Obuhi’s Salem highlights the linchpin that is Covid-19 in Asian wealth management’s digitalisation
Bassam Salem possesses a resume that would be extremely challenging to match. He has been involved in the private banking and wealth management industry for nearly four decades, most recently as the Founder and Chief Executive Officer of Obuhi, a fast-growing online community of professionals. Having stepped back from the private banking world in 2018, retiring as CEO of Citi Private Bank Asia, he capitalises on his endless wisdom, experience and industry insight to train talent in the region and extol the virtues of digitalisation. Salem recently participated in Hubbis’ debut Digital Dialogue Series discussion, sharing his invaluable insights on where the wealth management industry may be headed on the back of the Covid-19 pandemic, promoting the adoption of digital in the current technology-centric era, the opportunities presented by the rise of social media, and the industry’s need to become more pliant in its attitude towards technological advancement.
Covid-19 is an inflection point, reports Salem. “In the new norm, geography is history. Digital channels will dominate sales and marketing. This is a Kodak moment where digitalisation is not a one-time event. The change is irreversible and will continue to spread across the Wealth Management and Private Banking industry.”
As we weather the storm that is Covid-19, Salem notes that the pandemic has not kickstarted the digital revolution, but the sudden appearance of this pandemic has arguably placed a magnifying glass on the digitised elephant in the room.
Technology is already ubiquitous
“I do believe we are at an inflection point in the industry in terms of the shift to the digital,” he says. “Moving to digital has become essential moving forward and we see it in everything that we do today. We shop online, we transact online, we meet online. I don’t think this time it is going to change.”
And this societal dependency is reflected in the world of financial services. Of all the industries that have faced the coronavirus, tech-related firms have arguably come out on top, with many already having made up any ground they may have lost to the impact of the virus on global markets, where those firms which Salem terms ‘old economy’ names have not fared as well, lingering at the bottom of the market. “Key technology companies in comparison are already close to the previous highs. They have seen a V shaped recovery, predominantly because their businesses are digital, their earnings are digital,” Salem posits.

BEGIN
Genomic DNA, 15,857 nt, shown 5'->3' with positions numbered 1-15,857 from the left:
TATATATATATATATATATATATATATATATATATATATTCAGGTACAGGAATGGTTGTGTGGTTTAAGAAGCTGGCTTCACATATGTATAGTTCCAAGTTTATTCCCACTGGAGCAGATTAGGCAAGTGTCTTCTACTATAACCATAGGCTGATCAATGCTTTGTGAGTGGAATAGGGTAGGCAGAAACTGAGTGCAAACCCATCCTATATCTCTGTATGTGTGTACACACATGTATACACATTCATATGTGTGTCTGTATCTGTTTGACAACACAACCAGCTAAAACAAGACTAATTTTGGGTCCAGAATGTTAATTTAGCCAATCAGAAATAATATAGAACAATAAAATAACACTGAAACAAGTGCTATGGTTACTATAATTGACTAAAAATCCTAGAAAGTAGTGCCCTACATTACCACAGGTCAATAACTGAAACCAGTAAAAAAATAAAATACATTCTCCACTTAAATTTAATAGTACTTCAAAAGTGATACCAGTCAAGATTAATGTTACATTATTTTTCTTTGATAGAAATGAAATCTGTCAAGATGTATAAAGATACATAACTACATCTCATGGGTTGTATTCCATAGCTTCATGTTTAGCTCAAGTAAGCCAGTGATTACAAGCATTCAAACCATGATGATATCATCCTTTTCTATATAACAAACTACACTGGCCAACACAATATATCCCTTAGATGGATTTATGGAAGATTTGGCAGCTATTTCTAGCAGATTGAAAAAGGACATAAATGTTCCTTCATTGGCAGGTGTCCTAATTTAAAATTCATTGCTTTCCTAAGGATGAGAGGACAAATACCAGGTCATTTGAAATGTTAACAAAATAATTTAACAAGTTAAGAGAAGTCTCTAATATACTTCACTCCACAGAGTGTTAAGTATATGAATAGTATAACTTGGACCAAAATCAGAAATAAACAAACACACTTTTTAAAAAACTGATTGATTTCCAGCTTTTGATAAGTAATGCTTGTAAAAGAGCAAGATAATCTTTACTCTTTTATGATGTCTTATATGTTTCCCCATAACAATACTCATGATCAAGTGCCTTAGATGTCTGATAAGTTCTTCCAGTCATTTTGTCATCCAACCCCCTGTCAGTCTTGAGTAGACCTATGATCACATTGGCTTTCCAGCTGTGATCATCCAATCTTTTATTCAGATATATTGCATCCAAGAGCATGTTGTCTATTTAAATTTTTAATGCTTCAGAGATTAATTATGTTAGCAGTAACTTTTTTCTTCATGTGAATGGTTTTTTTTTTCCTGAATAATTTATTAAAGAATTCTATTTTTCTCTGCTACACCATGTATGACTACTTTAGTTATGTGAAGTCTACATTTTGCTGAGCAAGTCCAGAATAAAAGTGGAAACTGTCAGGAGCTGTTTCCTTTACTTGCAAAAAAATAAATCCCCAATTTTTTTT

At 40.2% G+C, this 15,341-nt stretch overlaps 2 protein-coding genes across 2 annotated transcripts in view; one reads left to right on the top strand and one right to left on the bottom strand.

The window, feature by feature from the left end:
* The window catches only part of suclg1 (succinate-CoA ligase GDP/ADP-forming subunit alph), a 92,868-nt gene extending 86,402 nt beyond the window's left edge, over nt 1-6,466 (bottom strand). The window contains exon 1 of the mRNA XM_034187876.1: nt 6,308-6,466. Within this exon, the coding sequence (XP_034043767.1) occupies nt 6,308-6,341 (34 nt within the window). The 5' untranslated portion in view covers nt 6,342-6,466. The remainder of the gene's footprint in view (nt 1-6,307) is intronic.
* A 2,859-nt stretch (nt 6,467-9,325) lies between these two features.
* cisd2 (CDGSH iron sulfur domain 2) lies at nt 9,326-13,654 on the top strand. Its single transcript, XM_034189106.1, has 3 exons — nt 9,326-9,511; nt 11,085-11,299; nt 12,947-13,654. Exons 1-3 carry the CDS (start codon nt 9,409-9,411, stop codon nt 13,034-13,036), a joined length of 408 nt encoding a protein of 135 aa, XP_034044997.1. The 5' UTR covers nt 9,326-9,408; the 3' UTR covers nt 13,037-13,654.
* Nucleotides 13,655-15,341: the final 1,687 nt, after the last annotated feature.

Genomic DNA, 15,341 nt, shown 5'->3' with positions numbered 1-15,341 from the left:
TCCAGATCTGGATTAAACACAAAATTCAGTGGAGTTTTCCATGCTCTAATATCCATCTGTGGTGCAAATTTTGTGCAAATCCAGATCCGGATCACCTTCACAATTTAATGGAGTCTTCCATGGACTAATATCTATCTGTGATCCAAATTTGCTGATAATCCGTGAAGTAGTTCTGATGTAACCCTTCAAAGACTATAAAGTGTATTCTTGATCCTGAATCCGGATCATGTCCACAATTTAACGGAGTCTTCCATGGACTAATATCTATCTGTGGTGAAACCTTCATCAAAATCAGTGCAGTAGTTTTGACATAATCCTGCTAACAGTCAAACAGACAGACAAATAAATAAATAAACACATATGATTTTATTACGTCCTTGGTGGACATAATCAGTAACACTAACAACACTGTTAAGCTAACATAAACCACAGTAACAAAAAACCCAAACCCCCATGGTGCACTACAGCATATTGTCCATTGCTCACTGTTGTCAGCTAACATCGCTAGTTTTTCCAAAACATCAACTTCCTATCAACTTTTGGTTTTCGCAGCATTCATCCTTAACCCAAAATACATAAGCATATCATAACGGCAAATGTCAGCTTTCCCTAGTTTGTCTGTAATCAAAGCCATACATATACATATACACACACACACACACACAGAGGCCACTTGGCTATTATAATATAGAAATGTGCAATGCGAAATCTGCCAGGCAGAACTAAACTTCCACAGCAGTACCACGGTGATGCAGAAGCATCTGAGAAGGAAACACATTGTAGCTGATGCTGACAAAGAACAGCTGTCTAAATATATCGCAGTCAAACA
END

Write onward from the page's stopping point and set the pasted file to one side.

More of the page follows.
If nothing else, the virus can, however, be heralded as the motivating factor for firms operating in the wealth management industry. “I think the same will apply to wealth management industry. There is no reason why we will not be affected,” Salem reports, explaining that it will be the firms who whole-heartedly embrace true digital engagement, entirely facilitating the conduct of business through e-commerce means, and capitalising on technological initiatives to ensure attentive and astute engagement with clients, will be the firms which survive to see the new world in which we find ourselves post-virus. “It is like a Kodak moment,” he observes, “when people shifted from film to digital cameras. Who uses the old Kodak films today?”
“We are seeing a major shift in the industry, and I think it is a trend that will stay with us for many years to come,” Salem discerns. He foresees a shift in the way the industry at its core will operate; the manner in which things such as trading, AML processes, to account opening and beyond will become digital, reshaping the interactions which private banks and wealth management firms have with high-net-worth (HNW) and ultra-high-net-worth (UHNW) individuals.